Usually, getting married is easy and divorce is quite difficult.
I guess being gay, the whole world really is turned on its ear.
My husband and I were divorced today, by decree. And we didn't feel a thing. But there is this sting that is keeping me awake tonight.
Okay, I must admit, the whole thing wasn't so important to us, personally. We only got married in Oregon because we happened to be there when it was possible. However, we did really do it. We did have to call some people. We did hire a cute, curly haired preacher woman. The wedding was attended by Adam's parents, aunt, four cousins, the preacher, our old pal Bart, his future sister-in-law, a published author friend and his oddnick, free-love boyfriend. That all required a lot of emails and phone calls. And then there were the two big meals, my search for cigarettes, and the eventual announcements. So, effort was made. Plus, what was supposed to be a ski trip turned out to be just a wedding trip. So there was sacrifice, too.
I guess, in terms of what surrounded the event, the whole thing was doomed from the start. Adam and I had our own little bachelor party two nights before we left for Oregon. We got high and we went to see the remake of The Dawn of the Dead. That was one fucking great Zombie movie. And the night of the wedding, after Adam and Bart both went to sleep, I stayed up and watched the made for T.V. movie about Ted Bundy. That was one fucking great serial killer movie. Zombies and serial killers were our marital bookends.
We were wed on March 26, 2004. We were divorced on April 14, 2005. It lasted just over a year. Long enough to feel married. But we always knew the chance that it would end was pretty great, so we didn't take it too seriously, read the paper and hoped for a regime change. Things only got worse as all those states basically said, "Not in my backyard, you don't."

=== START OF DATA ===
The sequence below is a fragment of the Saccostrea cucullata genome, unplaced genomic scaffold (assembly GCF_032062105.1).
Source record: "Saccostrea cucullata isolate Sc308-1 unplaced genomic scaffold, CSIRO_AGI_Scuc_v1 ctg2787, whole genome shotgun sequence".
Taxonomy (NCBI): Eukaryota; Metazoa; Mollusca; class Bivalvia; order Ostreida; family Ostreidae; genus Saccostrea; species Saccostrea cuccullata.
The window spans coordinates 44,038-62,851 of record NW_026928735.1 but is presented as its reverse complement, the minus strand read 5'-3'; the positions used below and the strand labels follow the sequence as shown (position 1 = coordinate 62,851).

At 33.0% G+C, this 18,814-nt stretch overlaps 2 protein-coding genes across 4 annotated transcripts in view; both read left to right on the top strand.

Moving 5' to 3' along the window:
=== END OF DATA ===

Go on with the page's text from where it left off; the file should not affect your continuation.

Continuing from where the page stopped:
I don't feel too sanctimonious about the loss or our marriage because the whole wedding was sort of a lark. However, I am endlessly amazed that people are so freaked out about gay people getting married. Tonight, we went to a meeting about the latest laws of California domestic partnership. It's pretty much marriage. California was brilliant in that they beefed up the domestic partnership code in stages (with the exception of that little scene in San Francisco where even Rosie got married). In fact, the evolution of the domestic partnership laws was all done so well, that most of the population didn't even notice it becoming a reality. We gays are pretty sneaky. So watch your kids. In a pinch, Adam and I can sign up for California's sweet offer. I am grateful to live in one of the bluest states. But at the end of the day, it isn't a federal deal, so it's all so annoying.
The Conservatives are stubbornly short-sighted and monstrously stupid with their fear of change. What kind of dross settled this continent, anyway? No wonder Western Europe is so much better off, socially. The most strident, dogmatic boobs all came here. My hope is that domestic partnership takes over this country. Eventually, straight couples can opt for that instead of marriage. And we will become like Scandinavia and marriage, that crazed old institution, will die a decent death.
I would like to be able to say one day that these two men, these two awful, sinful, scary men, did their part in destroying the tradition of marriage. And only because they had no choice.
I don't understand why people hate us so much. I never have. As a child, being taunted and beaten up, it was terrible. As an adolescent, it was confusing and extremely depressing. As an adult, there was an enormous amount of relief. But then, in my gay face again, is just pure fear and hatred. Truly, it sucks to be on the receiving end of it. But change, for the good, always happens. Slowly. But eventually. So, in this great state of California, I am optimistic.
A Time is Gonna Come.